Finding Humanity in a Child Kidnapper
Aunjanue Ellis, star of a film about Carlina White's abduction, says the black and missing are ignored.
AE: No, I wasn't able to meet her. We were only privileged to [see] interviews and court documents and things like that.
Whatever you think about what Ms. Pettway did -- and it was despicable -- she wanted to be a mother. Every day that I came to work, I played a woman who wanted to be a mother to this baby -- under perverse circumstances, of course. Her life was geared toward maintaining this falsehood, and she had a couple [of] jobs: maintaining the veneer to her family and the world [that Carlina was her daughter], but the other job was the most relevant for her -- being a good mother to this child.
TR: Sherri Shepherd plays Carlina's birth mother. How did you approach the scene where you two square off during a prison visit?
AE: What Sherri and I tried to do, along with Vondie Curtis-Hall, the film's director, was imagine what it would be like if there was a conversation between the woman who raised Carlina and the woman who birthed her. Those conversations are difficult even under circumstances [like adoption], so it was a tough but glorious experience.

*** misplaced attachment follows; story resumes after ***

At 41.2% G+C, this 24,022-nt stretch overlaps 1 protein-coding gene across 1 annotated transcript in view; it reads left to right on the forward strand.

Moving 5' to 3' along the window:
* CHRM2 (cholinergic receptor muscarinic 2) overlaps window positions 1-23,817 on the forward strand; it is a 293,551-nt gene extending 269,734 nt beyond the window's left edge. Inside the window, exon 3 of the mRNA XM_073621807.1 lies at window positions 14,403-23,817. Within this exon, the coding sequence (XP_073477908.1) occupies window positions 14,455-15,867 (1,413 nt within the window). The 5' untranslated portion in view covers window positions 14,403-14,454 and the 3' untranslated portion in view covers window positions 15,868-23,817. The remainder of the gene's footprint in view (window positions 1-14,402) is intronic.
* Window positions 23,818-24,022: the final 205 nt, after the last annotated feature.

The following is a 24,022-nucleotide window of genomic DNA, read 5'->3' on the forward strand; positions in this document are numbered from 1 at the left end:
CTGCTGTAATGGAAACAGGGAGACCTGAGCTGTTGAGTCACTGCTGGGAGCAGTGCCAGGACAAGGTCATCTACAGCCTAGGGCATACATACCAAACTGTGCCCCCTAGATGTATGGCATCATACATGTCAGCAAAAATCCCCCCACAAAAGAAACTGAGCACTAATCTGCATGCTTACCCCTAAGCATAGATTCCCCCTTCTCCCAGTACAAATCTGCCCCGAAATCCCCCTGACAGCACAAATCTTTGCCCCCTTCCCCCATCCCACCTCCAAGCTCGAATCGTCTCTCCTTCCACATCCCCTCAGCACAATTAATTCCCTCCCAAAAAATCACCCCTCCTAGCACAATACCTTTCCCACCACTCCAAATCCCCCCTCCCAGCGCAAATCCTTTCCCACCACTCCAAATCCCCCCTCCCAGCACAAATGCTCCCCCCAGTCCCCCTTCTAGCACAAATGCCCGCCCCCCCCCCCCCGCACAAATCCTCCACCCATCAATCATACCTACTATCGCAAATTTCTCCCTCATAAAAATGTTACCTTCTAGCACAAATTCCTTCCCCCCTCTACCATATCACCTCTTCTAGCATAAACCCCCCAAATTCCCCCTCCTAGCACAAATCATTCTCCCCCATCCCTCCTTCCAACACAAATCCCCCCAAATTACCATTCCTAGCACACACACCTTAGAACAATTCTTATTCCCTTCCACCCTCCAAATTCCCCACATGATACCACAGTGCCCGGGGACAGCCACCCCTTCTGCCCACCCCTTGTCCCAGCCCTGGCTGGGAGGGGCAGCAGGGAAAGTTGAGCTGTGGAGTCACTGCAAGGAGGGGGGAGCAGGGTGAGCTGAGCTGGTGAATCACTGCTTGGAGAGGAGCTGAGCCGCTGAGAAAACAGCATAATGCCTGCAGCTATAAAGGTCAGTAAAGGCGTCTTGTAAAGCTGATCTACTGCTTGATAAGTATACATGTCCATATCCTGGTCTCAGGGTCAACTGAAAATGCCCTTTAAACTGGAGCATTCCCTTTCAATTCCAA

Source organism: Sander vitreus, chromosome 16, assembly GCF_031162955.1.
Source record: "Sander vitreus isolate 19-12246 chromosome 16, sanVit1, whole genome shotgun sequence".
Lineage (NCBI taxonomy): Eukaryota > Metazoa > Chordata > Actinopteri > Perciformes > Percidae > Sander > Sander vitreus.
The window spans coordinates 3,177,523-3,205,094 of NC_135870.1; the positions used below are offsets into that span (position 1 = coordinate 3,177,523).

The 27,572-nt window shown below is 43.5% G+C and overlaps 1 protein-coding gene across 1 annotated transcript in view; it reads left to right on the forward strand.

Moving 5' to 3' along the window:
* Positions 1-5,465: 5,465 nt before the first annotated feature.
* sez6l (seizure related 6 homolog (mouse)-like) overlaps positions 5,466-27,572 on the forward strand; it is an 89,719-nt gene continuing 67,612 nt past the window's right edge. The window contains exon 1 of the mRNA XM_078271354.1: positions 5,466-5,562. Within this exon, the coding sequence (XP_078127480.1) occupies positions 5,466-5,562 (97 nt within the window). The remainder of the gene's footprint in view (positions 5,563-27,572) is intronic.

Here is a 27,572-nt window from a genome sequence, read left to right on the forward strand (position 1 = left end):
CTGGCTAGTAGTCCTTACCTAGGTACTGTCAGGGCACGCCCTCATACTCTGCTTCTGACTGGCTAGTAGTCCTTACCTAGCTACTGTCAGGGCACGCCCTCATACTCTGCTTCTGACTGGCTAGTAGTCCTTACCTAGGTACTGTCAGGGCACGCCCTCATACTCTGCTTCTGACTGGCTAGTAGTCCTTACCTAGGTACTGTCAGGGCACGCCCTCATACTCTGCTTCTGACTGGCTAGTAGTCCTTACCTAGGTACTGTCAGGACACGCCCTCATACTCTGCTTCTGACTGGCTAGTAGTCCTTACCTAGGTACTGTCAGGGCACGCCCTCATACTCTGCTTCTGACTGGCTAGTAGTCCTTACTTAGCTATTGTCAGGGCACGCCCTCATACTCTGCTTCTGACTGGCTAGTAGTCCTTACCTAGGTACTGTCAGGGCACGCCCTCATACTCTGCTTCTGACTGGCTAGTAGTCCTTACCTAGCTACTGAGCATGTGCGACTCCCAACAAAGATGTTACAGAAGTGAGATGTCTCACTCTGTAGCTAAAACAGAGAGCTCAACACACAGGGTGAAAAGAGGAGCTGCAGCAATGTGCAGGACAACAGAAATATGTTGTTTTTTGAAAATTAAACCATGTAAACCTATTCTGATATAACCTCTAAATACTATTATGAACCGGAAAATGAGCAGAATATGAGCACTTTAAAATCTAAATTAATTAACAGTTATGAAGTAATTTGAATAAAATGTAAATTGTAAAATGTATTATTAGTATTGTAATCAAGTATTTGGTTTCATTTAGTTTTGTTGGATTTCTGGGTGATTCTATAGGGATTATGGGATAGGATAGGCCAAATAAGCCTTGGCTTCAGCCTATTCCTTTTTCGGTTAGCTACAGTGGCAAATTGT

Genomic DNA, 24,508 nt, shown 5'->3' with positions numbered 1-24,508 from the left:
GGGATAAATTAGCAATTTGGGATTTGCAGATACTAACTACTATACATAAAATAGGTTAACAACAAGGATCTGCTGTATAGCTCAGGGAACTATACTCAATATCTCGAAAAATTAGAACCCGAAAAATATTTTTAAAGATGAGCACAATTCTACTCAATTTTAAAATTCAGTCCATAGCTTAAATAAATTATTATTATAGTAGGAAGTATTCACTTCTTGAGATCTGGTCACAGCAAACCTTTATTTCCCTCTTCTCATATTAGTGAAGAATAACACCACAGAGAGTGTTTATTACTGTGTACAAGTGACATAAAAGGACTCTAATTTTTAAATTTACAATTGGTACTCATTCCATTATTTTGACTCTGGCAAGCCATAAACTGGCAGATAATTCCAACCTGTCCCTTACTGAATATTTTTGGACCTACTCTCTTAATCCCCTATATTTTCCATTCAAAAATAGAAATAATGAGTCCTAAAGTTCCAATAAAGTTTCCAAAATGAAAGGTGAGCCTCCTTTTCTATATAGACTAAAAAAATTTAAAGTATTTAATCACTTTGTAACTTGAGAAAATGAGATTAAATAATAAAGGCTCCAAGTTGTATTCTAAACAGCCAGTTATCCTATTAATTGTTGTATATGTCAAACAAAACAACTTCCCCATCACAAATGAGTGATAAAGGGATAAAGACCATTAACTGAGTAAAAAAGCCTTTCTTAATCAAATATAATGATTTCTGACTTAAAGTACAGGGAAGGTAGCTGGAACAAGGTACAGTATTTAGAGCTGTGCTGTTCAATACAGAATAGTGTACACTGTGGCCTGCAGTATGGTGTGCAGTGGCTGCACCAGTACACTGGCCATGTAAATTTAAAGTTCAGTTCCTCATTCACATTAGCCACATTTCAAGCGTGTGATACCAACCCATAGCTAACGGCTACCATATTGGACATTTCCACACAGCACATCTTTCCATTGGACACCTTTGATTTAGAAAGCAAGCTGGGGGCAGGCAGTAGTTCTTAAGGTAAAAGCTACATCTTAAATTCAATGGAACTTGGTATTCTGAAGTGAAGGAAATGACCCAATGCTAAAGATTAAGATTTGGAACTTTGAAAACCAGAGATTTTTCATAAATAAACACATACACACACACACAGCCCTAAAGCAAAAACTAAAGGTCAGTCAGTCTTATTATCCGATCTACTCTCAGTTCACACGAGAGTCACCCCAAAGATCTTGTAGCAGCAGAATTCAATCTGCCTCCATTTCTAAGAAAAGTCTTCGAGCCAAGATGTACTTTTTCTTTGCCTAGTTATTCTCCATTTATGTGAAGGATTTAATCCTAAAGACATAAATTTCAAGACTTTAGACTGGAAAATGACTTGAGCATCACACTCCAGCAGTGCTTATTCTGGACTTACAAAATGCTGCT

TR: Since filming The Carlina White Story, you've gotten involved with the organization Black and Missing.
AE: I wanted to find out who was doing work surrounding the issues we were touching in the movie. I know that when people of color, particularly African Americans, are victims of abduction [or] kidnapping or [are] runaways, there isn't the same rallying cry that exists for young white children when they disappear. Black and Missing was founded in 2007 to deal with that [disparity], so I've been working with the organization, and I'm telling anyone who'll listen about the kind of work that they're doing.
So many families and communities are dealing with situations [like Carlina White's] and don't know what to do. One of the things Black and Missing talks about is that when people in our communities go missing, there's a resistance on our part to cooperate with law enforcement because there's distrust there. But then we lose because there is no responsibility taken by the community to do something about the missing person.
Hillary Crosley is The Root's New York City bureau chief. Follow her on Twitter.